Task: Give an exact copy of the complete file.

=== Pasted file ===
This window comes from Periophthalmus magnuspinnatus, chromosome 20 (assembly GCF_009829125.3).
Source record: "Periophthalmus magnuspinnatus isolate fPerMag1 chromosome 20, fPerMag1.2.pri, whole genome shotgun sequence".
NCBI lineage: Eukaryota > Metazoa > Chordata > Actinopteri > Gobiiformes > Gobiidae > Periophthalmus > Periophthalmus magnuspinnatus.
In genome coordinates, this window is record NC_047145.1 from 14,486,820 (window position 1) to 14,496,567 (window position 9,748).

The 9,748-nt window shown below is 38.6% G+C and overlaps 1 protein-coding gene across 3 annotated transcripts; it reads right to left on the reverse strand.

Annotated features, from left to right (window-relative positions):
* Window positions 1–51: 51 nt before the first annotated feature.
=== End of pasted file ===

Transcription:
This window comes from Periophthalmus magnuspinnatus, chromosome 20 (assembly GCF_009829125.3).
Source record: "Periophthalmus magnuspinnatus isolate fPerMag1 chromosome 20, fPerMag1.2.pri, whole genome shotgun sequence".
NCBI lineage: Eukaryota > Metazoa > Chordata > Actinopteri > Gobiiformes > Gobiidae > Periophthalmus > Periophthalmus magnuspinnatus.
In genome coordinates, this window is record NC_047145.1 from 14,486,820 (window position 1) to 14,496,567 (window position 9,748).

The 9,748-nt window shown below is 38.6% G+C and overlaps 1 protein-coding gene across 3 annotated transcripts; it reads right to left on the reverse strand.

Annotated features, from left to right (window-relative positions):
* Window positions 1–51: 51 nt before the first annotated feature.